Should You Break Up If Only One Of You Wants Kids? We Asked Experts & Here's What They Said

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When it comes to dealbreakers in relationships, there's one that comes up a lot: children. A lot of people think that having children is a natural step that every couples takes. But that's simply not true for everyone, and that way of thinking can cause some major relationship problems.

"There are so many assumptions about having children," Janet Zinn, a New York City–based couples therapist, tells Bustle. "More often than not couples assume they will have children after marriage or, if not married, they believe it’s a way of solidifying the relationship.” But not everybody wants to do it — and that's very much OK. “When one partner wants a child or children and one doesn’t, it’s a great way to see how they envision their lives and their futures.”

Discussing whether or not you want kids can be a tricky, tense conversation, but also a really important one. And, if you actually talk about it with compassion, you and your partner can learn a lot about each other. "This kind of dialogue helps to understand what both partners want and hope for in life,” Zinn says. "Sometimes we don’t know what we really want because we just do what we think is next on life's checklist." Even if it feels awful realizing that you disagree on a major life issue, it's better to have the conversation than to jump into a big life decision just because you think you should.

But it gets really difficult if you ultimately find that you just don't — and can't — agree. If one of you is steadfastly for children and the other is steadfastly against it, what happens then? Do you have to break up? Here's what experts say you need to consider.

If It's In The (Very) Long-Term Plan

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Firstly, think about the conversations you've had and how soon in the future you might want to have kids. "Do you break up? That entirely depends on how the above series of conversations go and how imminent having children is in the larger context of your relationship, Dr. Erika Martinez, licensed psychologist, tells Bustle. "If both partners are young and kids are potentially five-plus years off for both of you, I can see a couple staying together, exploring this topic further and coming to a decision later on." So if you're 25 and think you might want kids at 35, a breakup is probably premature, especially if everything else in the relationship is going strong. Take a breath and try to see where life takes you.

If It's In The Short-To-Medium Plan

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But if one of you want kids in the nearish future, you may need to be a bit more brutal with your calculations. "If kids are in your three- to five-year plan and your partner is dead set against being a parent, then parting ways might be the way forward," Martinez says. "You've got to ask yourself, 'If s/he doesn't change her/his minds about kids, do I want to go through life with (or without) kids? Do I want to go through life with (or without) my partner?'" There's probably not an easy answer, but it's what you need to consider.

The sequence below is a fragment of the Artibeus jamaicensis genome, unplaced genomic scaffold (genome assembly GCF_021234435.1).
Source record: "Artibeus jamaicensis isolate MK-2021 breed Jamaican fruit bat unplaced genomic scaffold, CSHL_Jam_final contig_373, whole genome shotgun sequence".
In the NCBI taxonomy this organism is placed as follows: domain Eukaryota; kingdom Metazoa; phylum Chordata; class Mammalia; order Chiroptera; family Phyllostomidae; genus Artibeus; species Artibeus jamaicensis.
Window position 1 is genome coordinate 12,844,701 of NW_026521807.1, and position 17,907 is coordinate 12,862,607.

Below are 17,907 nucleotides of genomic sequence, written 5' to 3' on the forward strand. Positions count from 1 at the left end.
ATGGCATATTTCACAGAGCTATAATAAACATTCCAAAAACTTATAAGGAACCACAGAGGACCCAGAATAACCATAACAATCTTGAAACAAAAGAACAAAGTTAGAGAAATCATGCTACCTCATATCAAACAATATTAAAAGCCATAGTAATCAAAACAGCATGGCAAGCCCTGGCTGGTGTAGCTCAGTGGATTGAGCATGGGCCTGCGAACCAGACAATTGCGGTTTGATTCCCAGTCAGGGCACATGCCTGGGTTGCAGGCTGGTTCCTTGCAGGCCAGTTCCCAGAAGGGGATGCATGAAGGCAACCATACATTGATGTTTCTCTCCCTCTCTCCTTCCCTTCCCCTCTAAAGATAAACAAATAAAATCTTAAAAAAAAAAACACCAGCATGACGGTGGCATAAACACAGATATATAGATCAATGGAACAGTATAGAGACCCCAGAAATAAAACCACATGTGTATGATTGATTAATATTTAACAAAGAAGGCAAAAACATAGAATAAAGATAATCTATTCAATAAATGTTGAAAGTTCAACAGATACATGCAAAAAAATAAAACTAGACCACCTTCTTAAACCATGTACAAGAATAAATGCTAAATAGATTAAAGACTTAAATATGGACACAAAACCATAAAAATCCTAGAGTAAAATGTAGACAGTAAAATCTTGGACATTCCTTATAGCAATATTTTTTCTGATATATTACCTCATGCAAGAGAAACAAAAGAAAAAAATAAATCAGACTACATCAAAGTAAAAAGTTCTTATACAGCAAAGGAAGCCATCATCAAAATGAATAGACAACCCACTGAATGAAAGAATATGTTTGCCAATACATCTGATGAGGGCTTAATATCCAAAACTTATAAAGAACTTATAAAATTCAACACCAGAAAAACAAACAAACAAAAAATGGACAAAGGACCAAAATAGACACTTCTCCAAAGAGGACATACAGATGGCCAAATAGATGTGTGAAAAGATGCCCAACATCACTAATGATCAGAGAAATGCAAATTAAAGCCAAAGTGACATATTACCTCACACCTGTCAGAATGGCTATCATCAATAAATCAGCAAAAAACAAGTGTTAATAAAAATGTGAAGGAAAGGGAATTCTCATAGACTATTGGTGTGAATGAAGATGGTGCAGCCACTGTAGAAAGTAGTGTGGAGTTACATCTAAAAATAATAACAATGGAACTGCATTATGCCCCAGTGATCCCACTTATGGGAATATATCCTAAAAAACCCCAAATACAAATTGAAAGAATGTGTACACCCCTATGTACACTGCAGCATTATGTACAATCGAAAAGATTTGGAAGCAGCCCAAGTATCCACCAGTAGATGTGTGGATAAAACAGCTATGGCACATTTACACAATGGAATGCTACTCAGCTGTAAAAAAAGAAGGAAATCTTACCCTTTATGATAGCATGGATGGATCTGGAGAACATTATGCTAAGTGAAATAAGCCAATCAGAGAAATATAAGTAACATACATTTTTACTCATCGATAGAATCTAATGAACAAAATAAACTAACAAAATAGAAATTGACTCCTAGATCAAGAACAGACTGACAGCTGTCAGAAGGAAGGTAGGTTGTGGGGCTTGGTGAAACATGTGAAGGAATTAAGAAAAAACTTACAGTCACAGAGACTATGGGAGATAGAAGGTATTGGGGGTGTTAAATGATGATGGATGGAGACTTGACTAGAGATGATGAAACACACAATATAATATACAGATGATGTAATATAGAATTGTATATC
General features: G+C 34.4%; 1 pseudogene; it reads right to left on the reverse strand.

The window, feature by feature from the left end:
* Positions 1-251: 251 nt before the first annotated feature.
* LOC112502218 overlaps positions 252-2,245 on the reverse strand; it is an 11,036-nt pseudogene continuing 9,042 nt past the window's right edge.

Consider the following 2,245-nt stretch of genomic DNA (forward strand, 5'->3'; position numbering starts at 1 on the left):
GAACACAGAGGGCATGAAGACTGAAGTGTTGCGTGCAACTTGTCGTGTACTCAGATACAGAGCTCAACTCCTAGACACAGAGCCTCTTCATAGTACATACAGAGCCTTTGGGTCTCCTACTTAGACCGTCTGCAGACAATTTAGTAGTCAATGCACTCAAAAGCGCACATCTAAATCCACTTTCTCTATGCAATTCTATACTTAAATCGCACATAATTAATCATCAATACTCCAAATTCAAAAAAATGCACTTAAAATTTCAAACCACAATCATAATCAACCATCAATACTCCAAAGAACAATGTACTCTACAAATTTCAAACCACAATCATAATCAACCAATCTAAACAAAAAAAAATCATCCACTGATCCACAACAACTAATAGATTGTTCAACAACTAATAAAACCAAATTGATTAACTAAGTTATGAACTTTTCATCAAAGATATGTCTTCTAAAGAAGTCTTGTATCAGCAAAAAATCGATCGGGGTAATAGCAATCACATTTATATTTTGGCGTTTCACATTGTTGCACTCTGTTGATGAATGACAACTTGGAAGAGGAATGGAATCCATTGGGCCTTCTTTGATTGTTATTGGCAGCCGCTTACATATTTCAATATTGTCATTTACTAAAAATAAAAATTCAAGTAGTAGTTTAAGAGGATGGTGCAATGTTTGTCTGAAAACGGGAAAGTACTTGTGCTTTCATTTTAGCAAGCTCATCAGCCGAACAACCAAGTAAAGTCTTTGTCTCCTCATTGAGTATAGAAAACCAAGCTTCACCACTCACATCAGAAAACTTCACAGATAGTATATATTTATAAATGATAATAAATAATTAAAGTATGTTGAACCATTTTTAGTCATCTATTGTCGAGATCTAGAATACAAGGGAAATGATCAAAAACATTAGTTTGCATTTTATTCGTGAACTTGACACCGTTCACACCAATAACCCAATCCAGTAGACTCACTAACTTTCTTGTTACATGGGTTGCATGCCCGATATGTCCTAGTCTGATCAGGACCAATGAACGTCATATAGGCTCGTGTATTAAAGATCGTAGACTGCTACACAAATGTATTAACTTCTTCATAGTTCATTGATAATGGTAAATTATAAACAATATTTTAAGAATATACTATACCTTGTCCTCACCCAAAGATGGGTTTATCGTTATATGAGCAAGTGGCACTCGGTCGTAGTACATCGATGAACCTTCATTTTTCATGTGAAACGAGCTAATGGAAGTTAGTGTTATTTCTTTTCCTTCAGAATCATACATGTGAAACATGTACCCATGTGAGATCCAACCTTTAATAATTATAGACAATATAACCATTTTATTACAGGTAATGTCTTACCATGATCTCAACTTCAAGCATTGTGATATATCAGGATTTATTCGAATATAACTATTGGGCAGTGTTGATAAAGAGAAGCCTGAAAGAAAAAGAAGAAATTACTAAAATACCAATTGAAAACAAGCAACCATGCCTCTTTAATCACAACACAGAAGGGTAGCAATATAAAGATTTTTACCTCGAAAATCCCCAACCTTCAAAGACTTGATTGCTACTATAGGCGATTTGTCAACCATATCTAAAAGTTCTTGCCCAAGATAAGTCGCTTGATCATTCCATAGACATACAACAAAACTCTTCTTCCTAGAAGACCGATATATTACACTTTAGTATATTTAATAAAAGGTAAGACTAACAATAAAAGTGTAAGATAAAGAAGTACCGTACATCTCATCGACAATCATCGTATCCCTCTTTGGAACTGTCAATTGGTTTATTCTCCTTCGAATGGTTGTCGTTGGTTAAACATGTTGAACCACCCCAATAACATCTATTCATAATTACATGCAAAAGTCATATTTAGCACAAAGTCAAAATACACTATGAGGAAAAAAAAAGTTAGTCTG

Make Sure You're Look At All Of The Options

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Finally, remember that there are other options. "If you and your partner don’t agree on children, it’s time to consider all the possible compromises and deals you can make," New York–based relationship expert and author April Masini tells Bustle. "For instance, you can agree to meet in the middle, and adopt a teenager. You’ll forgo the first dozen or more years of child-rearing, and have a child, but only for a shorter amount of time." Or if one of you doesn't want children because of overpopulation, consider adoption. Look at what the reason is that's keeping one of you from wanting children and see if there's a compromise.

When It's Not The Relationship For You

But there is a chance that there's just no way to compromise. They're called dealbreakers for a reason — and you're totally entitled to have your feelings about children be a non-negotiable issue. "This is very hard, and one I see in a lot of couples work, and obviously a lot of couples that break up," psychologist Nicole Martinez tells Bustle. "If one person wants children, and is capable of having children — if they have only pictured their life as happy and fulfilled with a child, then this may not be the relationship for them."

Just because one of you wants children and the other doesn't, it doesn't automatically mean you're destined for a breakup. Try to keep in mind the timelines you're working with, how much it matters to you, and what the reservations are. Sometimes, you just need to be really realistic — no matter where that takes you.